MikeJacob: Traffic in the inner harbor that's imperative and so I'll turn to should not go for without the maritime reservation area.
MikeJacob: same thing with support dependability measures those should be included and then finally alternative two should also look at the potential removal of the bulk properties insurance or steal given the stance of the A's and the litigation to shut down that property.
MikeJacob: Again, will submit comments and writing, thank you for the time this morning.
Jim McGrath, Chair, SPAC: Thank you. Now Cody, I understand we have a comment in the in the chat.
Jim McGrath, Chair, SPAC: Yes, from Nina Solari so go ahead and read that.
BCDC HOST: Yes, Nina Solari has asked if the Howard terminal is removed.
BCDC HOST: If the Howard terminal is removed it would remove the ability to move containers Is that correct, followed by the Howard terminal has not had any activity in a while correct correct there hasn't been any current terminal operators interested in Howard terminal.
BCDC HOST: For questions and statements okay.
Jim McGrath, Chair, SPAC: So at this point we're going to come back to the Commission in about five minutes I think it's time for us to take a five to seven minute break please try to keep it briefly for the staff.
Jessica Fain, BCDC: to interrupt tear their looks like there's one more comment from Kari Kilstrom.
Jim McGrath, Chair, SPAC: I think Kari is listed as a staff member Is that correct or not.
Kari Kilstrom, SPAC: So.
Jessica Fain, BCDC: Kari, do you want to speak.
Kari Kilstrom, SPAC: I can, I can wait till after the break okay that's fine.
Jim McGrath, Chair, SPAC: And so, for the next sort of is after the break I'd like for the staff to.
Jim McGrath, Chair, SPAC: provide any clarifying answers from the questions first and then we'll turn to this back for discussion and recommendation so.
Jim McGrath, Chair, SPAC: let's take.
BCDC HOST: We have had our five minutes, I think.
BCDC HOST: We're ready when you are.
Jim McGrath, Chair, SPAC: I'd like to call us back to order I'm pretty sure I'm not the only person that needed that break.
Jim McGrath, Chair, SPAC: And I'm pretty sure we all benefit.
Jim McGrath, Chair, SPAC: With with that.
Jim McGrath, Chair, SPAC: The other reason is that I anticipated anyone that didn't need it then might have needed it before we finished our discussion so.
Jim McGrath, Chair, SPAC: I'm going to turn first to Katharine.
Jim McGrath, Chair, SPAC: Because there were a couple questions that I think are separate that might help our discussion.
Jim McGrath, Chair, SPAC: I want to give you an opportunity to add any clarifying comments that you think are necessary at this time, go ahead.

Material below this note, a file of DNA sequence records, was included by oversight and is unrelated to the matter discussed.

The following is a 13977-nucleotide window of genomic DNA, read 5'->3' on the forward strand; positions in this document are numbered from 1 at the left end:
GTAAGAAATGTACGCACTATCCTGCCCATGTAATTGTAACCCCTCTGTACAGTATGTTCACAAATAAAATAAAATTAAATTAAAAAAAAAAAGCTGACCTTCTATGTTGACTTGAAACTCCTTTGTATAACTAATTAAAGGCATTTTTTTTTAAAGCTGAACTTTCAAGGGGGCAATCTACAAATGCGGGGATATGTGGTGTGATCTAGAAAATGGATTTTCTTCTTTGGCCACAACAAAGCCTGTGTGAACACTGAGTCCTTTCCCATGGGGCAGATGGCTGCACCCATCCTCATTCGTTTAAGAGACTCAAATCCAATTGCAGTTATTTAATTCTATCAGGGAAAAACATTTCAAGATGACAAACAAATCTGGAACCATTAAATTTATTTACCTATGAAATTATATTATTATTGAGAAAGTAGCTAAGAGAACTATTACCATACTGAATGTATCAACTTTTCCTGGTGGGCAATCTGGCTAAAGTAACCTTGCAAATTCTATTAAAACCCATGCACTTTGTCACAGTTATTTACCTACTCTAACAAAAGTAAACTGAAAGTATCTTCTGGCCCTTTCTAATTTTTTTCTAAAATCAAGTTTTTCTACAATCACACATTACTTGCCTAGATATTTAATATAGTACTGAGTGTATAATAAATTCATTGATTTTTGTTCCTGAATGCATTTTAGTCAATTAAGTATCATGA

Katharine Pan - BCDC: Which comment which question specifically are we talking about the ones that were submitted by going to Solari.
Jim McGrath, Chair, SPAC: I wanted to go specifically but anything that you think are necessary to to respond to the public, comments and get us ready for our discussion.
Katharine Pan - BCDC: Well, so for that one, I would say.
Katharine Pan - BCDC: If we do in response to that, I asked the our staff members from the partner San Francisco Port of Oakland if they would prefer to feel that, rather than having me make the attempt.
Katharine Pan - BCDC: Also, I just wanted to thank the other speakers, you all came up I think we're looking forward to continuing to work with the Port of San Francisco.
Katharine Pan - BCDC: and looking forward to like kind of hearing a little bit more detail about how we can kind of.
Katharine Pan - BCDC: Either mold that are like mole other policies to kind of to make sure that we're all on the same page.
Katharine Pan - BCDC: And then also wanted to thank the folks who came from West Oakland and Chinatown I would suggest actually next Monday, there is a design reward.
Katharine Pan - BCDC: Design review board meeting taking place where they're going to be looking at the design for the project, the Howard terminal project and so that might be of interest to to the those individuals, it might be a good forum or a better forum for the types of comments that they need.
Katharine Pan - BCDC: So I think if there anything is there was anything specific feel free to check back in but otherwise I'll just let you guys have your discussion okay.
Jim McGrath, Chair, SPAC: Sure. Sure from your perspective, you can work with the Port of San Francisco.
Jim McGrath, Chair, SPAC: To look at their geographic issue and see whether or not, as a general rule, or as a specific role for that change it's necessary at this time.
Katharine Pan - BCDC: Yes, and I'm also curious to see what everyone else thinks about it, and one of the things I do, I do have a concern of for the type of map that arises from something like that, with your just like.
Katharine Pan - BCDC: A port radius area or any land use designation area with holes in it just sort of brings an alarm bell as a planner but i'm.
Jim McGrath, Chair, SPAC: The same issue also just supportive of Richmond over the.
Jim McGrath, Chair, SPAC: Data store crane and that can be stored Doc Doc okay.